Recommend. Create your own list of your favorite books on a topic via Amazon’s Listmania. (Oh, if only my recent book appeared in a list such as “Little-Known Poetry Books You Should Read…”) While you’re at it, search all the Listmania lists of interest to you.
Give books as gifts. They make wonderful presents for birthdays, holidays, and milestone celebrations. They’re great to give simply when you think a specific book and a specific person might go well together. Give books to children for special occasions, but also to share the joys of reading.
Try something different. Indulge in your favorite genres and let yourself branch out from there. A fan of historical novels set in a certain era? Try poetry from that time period, non-fiction books about the art or science of the era, and biographies of people from that time, as well as history magazines and related sites. I’ve come across writing I normally wouldn’t read only to discover a passion for science-y novels, tomes on evolutionary biology, sites offering vintage maps, work by outsider artists, and other fascinations.
Request. I couldn’t possibly afford to buy a fraction of the books I read. Instead, I’m a unrepentant library addict. If there’s a book you’d like, order it from your local library. They’ll call or email you when it’s available. If they don’t own a copy, ask them to purchase it. Some library systems put such request forms online; other systems prefer you go directly to a librarian with these requests.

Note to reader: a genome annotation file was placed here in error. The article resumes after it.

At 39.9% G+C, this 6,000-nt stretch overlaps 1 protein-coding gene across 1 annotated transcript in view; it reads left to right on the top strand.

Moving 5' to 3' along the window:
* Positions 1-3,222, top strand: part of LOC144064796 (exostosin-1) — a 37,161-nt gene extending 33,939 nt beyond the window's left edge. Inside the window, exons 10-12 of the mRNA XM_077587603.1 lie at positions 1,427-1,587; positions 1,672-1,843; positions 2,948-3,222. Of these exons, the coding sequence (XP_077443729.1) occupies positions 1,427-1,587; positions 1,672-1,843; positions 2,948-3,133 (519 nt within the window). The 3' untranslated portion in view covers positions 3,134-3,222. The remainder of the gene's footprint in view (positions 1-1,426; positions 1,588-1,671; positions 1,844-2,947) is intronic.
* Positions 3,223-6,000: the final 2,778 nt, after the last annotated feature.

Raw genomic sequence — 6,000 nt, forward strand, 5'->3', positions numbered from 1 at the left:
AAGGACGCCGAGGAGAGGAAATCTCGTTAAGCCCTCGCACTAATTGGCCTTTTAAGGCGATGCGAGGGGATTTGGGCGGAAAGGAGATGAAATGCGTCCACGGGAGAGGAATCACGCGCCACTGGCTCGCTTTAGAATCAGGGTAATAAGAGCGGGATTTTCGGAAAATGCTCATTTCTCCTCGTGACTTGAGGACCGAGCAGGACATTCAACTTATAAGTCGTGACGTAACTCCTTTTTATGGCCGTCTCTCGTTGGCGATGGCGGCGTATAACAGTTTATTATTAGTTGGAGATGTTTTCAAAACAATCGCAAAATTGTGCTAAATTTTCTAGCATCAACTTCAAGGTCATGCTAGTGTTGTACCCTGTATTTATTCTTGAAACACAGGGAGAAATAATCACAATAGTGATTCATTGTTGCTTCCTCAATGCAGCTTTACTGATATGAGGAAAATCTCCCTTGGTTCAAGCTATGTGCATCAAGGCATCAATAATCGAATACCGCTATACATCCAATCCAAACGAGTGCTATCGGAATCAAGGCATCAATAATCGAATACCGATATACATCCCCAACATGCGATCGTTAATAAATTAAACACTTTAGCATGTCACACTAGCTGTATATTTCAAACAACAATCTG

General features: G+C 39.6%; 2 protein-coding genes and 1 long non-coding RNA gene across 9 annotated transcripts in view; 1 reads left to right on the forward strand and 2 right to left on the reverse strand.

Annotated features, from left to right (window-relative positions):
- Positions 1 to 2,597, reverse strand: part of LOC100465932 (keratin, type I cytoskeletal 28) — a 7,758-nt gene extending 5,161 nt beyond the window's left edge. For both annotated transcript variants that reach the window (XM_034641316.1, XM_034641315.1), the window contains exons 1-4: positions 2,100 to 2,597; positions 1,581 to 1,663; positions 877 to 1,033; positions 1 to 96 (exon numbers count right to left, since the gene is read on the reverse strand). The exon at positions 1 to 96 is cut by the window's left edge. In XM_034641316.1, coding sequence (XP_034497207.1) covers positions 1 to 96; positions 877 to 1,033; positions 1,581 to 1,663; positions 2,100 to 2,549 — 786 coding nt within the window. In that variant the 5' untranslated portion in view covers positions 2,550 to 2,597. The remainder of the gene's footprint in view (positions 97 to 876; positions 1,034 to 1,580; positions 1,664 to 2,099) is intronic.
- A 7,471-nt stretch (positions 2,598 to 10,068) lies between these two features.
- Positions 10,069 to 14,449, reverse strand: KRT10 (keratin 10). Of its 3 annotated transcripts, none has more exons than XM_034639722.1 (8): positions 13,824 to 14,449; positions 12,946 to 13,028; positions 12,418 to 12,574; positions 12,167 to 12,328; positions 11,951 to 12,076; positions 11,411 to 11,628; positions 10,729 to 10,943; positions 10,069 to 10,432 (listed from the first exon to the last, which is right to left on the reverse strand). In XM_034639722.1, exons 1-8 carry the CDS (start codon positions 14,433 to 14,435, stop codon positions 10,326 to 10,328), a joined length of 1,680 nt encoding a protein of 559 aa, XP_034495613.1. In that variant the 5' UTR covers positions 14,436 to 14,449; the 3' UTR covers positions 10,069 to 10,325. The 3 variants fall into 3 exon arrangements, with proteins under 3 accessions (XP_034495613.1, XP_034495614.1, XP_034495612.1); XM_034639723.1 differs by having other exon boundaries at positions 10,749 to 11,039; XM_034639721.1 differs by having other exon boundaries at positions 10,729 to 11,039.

Hang out with other book lovers. Our boys’ book club lasted till they all went off to college, over 9 years of lively bookish gatherings. And I’m a long-time member of an adult book club. It prompts me to read books I wouldn’t normally read and our wide-ranging discussions are a delight. You can start up a book club with friends or join an existing group. Check out nearby clubs through Reader’s Circle, your local library, or Meetup.
Give magazine subscriptions as gifts. There are a wealth of options, from boat-building magazines to literary journals to art for kids.
Link. A writer’s insight or idea sticking with you? Link to (or at least attribute) books or author sites when you write about ideas they’ve prompted in you.